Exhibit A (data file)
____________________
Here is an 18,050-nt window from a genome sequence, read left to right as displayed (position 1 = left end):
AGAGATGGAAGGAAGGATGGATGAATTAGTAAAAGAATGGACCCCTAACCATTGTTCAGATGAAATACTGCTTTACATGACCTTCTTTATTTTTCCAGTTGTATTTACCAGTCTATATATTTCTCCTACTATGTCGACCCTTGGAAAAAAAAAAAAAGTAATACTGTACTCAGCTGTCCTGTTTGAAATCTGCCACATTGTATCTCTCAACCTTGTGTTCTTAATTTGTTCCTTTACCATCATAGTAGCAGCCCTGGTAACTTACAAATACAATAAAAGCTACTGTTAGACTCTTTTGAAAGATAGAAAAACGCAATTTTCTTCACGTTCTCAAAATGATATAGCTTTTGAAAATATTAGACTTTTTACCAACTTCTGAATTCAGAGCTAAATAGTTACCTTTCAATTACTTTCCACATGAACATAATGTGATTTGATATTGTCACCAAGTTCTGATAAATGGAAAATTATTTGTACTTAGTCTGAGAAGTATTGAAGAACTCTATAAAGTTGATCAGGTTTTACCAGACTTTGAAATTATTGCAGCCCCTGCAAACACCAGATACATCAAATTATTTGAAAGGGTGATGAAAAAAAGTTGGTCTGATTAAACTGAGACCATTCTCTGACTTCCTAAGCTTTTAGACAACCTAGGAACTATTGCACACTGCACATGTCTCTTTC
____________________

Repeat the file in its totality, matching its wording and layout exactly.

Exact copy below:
Here is an 18,050-nt window from a genome sequence, read left to right as displayed (position 1 = left end):
AGAGATGGAAGGAAGGATGGATGAATTAGTAAAAGAATGGACCCCTAACCATTGTTCAGATGAAATACTGCTTTACATGACCTTCTTTATTTTTCCAGTTGTATTTACCAGTCTATATATTTCTCCTACTATGTCGACCCTTGGAAAAAAAAAAAAAGTAATACTGTACTCAGCTGTCCTGTTTGAAATCTGCCACATTGTATCTCTCAACCTTGTGTTCTTAATTTGTTCCTTTACCATCATAGTAGCAGCCCTGGTAACTTACAAATACAATAAAAGCTACTGTTAGACTCTTTTGAAAGATAGAAAAACGCAATTTTCTTCACGTTCTCAAAATGATATAGCTTTTGAAAATATTAGACTTTTTACCAACTTCTGAATTCAGAGCTAAATAGTTACCTTTCAATTACTTTCCACATGAACATAATGTGATTTGATATTGTCACCAAGTTCTGATAAATGGAAAATTATTTGTACTTAGTCTGAGAAGTATTGAAGAACTCTATAAAGTTGATCAGGTTTTACCAGACTTTGAAATTATTGCAGCCCCTGCAAACACCAGATACATCAAATTATTTGAAAGGGTGATGAAAAAAAGTTGGTCTGATTAAACTGAGACCATTCTCTGACTTCCTAAGCTTTTAGACAACCTAGGAACTATTGCACACTGCACATGTCTCTTTC